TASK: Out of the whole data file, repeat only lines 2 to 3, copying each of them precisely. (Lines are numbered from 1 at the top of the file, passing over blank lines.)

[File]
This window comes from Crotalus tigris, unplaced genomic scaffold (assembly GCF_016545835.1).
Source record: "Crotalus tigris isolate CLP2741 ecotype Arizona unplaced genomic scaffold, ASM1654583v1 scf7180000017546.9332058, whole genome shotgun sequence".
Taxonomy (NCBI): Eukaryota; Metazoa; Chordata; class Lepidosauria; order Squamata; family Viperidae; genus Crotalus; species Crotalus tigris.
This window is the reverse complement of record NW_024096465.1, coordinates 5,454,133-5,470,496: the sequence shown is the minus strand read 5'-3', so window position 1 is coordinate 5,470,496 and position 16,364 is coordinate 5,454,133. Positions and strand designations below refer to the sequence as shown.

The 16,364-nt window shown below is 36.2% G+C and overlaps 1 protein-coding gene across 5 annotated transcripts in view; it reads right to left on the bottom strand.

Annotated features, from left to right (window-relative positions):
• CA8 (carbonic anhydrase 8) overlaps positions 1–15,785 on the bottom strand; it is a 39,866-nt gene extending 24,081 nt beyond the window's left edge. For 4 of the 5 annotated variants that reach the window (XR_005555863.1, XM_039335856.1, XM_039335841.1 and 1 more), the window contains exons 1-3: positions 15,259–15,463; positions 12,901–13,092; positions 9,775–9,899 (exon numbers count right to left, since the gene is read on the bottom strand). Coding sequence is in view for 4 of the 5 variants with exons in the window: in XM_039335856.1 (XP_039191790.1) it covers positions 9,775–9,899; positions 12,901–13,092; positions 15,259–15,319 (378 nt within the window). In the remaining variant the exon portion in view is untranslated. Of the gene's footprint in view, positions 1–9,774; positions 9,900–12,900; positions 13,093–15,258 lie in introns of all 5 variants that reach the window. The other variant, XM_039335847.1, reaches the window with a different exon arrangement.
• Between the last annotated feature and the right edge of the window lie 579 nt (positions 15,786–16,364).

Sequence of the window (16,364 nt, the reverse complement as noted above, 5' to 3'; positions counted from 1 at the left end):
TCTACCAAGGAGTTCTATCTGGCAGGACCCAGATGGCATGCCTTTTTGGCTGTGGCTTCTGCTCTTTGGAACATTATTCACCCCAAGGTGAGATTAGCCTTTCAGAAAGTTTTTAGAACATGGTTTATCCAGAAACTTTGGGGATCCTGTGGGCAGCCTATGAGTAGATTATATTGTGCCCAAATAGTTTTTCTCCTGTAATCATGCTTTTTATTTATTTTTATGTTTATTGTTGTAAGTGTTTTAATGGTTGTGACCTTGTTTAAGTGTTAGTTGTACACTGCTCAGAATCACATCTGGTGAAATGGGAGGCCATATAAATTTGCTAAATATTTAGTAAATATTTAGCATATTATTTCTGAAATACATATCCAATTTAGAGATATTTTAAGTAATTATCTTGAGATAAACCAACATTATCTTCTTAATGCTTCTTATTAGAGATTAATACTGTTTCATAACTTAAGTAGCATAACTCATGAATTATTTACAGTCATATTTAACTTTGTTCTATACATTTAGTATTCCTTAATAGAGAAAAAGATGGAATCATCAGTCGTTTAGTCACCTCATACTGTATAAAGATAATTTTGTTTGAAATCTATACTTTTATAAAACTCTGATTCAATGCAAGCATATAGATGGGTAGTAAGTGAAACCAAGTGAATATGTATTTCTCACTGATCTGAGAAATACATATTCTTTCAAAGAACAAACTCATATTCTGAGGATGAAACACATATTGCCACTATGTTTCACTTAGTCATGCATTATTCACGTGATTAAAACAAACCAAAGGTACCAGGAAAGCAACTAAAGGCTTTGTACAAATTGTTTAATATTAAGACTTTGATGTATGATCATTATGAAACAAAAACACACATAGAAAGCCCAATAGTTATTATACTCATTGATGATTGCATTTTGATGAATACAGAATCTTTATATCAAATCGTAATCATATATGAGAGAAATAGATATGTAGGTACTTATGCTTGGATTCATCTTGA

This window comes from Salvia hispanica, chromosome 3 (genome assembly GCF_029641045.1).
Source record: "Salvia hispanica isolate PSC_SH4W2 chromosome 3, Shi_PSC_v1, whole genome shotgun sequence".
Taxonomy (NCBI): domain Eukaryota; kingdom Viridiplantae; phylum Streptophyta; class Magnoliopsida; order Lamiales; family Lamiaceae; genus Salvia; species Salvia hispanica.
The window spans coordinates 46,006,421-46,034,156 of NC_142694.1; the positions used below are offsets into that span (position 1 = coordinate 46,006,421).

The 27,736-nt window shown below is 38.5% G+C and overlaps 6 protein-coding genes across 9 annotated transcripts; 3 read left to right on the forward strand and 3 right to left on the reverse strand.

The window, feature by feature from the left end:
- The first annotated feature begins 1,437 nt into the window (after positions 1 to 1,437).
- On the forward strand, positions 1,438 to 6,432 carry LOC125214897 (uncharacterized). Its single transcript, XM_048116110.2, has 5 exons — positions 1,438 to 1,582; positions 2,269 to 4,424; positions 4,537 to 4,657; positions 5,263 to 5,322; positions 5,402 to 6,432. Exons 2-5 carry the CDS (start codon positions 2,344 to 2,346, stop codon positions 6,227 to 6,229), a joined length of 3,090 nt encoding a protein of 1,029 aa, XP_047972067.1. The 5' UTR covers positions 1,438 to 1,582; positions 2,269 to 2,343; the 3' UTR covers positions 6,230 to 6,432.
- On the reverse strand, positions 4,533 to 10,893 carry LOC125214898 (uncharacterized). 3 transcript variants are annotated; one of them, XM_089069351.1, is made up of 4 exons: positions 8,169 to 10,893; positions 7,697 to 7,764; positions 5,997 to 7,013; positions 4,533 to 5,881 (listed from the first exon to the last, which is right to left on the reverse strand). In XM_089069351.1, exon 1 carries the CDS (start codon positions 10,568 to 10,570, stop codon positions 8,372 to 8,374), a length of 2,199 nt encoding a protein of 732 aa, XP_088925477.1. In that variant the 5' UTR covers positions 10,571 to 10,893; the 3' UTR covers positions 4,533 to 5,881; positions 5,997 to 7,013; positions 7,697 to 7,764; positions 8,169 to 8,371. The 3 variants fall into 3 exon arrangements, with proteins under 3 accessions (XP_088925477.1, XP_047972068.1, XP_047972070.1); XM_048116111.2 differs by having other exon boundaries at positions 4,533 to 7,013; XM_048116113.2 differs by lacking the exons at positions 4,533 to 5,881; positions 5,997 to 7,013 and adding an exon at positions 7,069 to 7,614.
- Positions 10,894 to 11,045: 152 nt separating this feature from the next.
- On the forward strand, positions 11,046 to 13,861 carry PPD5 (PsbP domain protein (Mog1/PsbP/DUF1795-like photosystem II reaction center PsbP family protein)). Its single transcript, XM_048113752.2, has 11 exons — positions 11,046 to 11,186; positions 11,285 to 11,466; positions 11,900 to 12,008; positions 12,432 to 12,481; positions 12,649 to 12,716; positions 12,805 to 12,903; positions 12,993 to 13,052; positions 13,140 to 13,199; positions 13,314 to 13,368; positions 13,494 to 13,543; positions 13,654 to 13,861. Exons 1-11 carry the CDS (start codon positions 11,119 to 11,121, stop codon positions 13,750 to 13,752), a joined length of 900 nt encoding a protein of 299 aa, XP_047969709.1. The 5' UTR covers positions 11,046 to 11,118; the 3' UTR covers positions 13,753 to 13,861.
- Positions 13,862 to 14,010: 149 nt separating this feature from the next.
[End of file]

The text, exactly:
Source record: "Crotalus tigris isolate CLP2741 ecotype Arizona unplaced genomic scaffold, ASM1654583v1 scf7180000017546.9332058, whole genome shotgun sequence".
Taxonomy (NCBI): Eukaryota; Metazoa; Chordata; class Lepidosauria; order Squamata; family Viperidae; genus Crotalus; species Crotalus tigris.